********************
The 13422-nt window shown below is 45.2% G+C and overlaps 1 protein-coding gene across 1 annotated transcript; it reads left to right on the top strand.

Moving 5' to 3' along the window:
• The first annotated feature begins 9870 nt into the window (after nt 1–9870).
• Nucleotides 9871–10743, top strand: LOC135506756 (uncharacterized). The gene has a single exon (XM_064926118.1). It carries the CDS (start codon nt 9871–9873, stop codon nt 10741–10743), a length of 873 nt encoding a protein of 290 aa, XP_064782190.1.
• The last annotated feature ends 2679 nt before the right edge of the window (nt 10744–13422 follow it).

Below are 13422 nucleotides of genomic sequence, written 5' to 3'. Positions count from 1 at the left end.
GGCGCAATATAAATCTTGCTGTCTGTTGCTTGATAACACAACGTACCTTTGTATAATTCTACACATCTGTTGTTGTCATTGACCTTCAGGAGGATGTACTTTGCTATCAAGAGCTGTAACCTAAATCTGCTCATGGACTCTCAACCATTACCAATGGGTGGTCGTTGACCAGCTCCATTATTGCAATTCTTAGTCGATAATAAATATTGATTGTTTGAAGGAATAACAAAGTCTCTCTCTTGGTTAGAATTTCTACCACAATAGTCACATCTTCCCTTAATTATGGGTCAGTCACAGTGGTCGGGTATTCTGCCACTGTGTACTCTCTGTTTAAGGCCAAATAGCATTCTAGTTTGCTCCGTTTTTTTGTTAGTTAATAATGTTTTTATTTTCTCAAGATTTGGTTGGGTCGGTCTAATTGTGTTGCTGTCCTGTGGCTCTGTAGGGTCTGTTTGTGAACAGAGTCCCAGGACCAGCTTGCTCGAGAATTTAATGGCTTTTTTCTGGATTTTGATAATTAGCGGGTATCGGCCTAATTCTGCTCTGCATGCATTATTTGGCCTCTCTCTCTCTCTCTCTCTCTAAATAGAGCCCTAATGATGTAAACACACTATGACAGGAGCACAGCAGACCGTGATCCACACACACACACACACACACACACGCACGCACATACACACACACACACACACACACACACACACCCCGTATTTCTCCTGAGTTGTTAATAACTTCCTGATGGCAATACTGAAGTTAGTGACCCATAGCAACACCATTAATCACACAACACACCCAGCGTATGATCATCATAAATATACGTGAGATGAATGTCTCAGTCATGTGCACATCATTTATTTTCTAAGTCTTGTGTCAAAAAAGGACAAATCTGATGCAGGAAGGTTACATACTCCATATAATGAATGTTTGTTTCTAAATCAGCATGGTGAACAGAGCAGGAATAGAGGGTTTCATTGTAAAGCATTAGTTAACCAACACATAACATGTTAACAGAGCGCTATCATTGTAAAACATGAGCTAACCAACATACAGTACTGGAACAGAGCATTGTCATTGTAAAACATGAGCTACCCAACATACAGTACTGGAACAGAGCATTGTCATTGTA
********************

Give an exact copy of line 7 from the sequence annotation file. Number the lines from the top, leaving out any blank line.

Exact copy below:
GGCGCAATATAAATCTTGCTGTCTGTTGCTTGATAACACAACGTACCTTTGTATAATTCTACACATCTGTTGTTGTCATTGACCTTCAGGAGGATGTACTTTGCTATCAAGAGCTGTAACCTAAATCTGCTCATGGACTCTCAACCATTACCAATGGGTGGTCGTTGACCAGCTCCATTATTGCAATTCTTAGTCGATAATAAATATTGATTGTTTGAAGGAATAACAAAGTCTCTCTCTTGGTTAGAATTTCTACCACAATAGTCACATCTTCCCTTAATTATGGGTCAGTCACAGTGGTCGGGTATTCTGCCACTGTGTACTCTCTGTTTAAGGCCAAATAGCATTCTAGTTTGCTCCGTTTTTTTGTTAGTTAATAATGTTTTTATTTTCTCAAGATTTGGTTGGGTCGGTCTAATTGTGTTGCTGTCCTGTGGCTCTGTAGGGTCTGTTTGTGAACAGAGTCCCAGGACCAGCTTGCTCGAGAATTTAATGGCTTTTTTCTGGATTTTGATAATTAGCGGGTATCGGCCTAATTCTGCTCTGCATGCATTATTTGGCCTCTCTCTCTCTCTCTCTCTCTAAATAGAGCCCTAATGATGTAAACACACTATGACAGGAGCACAGCAGACCGTGATCCACACACACACACACACACACACACGCACGCACATACACACACACACACACACACACACACACACCCCGTATTTCTCCTGAGTTGTTAATAACTTCCTGATGGCAATACTGAAGTTAGTGACCCATAGCAACACCATTAATCACACAACACACCCAGCGTATGATCATCATAAATATACGTGAGATGAATGTCTCAGTCATGTGCACATCATTTATTTTCTAAGTCTTGTGTCAAAAAAGGACAAATCTGATGCAGGAAGGTTACATACTCCATATAATGAATGTTTGTTTCTAAATCAGCATGGTGAACAGAGCAGGAATAGAGGGTTTCATTGTAAAGCATTAGTTAACCAACACATAACATGTTAACAGAGCGCTATCATTGTAAAACATGAGCTAACCAACATACAGTACTGGAACAGAGCATTGTCATTGTAAAACATGAGCTACCCAACATACAGTACTGGAACAGAGCATTGTCATTGTA